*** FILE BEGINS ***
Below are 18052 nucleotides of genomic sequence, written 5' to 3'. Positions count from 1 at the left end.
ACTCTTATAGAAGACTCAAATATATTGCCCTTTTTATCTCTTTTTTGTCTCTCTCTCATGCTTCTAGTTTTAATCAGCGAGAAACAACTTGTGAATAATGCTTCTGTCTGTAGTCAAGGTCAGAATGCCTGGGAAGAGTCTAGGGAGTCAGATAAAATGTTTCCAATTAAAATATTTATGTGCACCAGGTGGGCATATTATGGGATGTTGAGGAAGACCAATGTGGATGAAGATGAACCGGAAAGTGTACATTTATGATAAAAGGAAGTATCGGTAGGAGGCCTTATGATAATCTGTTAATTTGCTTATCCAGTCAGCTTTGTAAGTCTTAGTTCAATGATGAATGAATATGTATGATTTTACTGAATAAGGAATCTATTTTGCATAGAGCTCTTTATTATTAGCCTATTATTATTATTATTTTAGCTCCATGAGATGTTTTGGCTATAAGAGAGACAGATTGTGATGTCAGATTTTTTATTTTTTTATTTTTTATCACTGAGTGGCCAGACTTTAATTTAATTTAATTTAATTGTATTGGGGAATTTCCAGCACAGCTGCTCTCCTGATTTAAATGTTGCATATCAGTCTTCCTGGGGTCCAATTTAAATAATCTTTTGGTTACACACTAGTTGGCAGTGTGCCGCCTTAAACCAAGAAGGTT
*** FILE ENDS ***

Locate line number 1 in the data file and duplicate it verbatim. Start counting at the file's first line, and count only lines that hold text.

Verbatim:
Below are 18052 nucleotides of genomic sequence, written 5' to 3'. Positions count from 1 at the left end.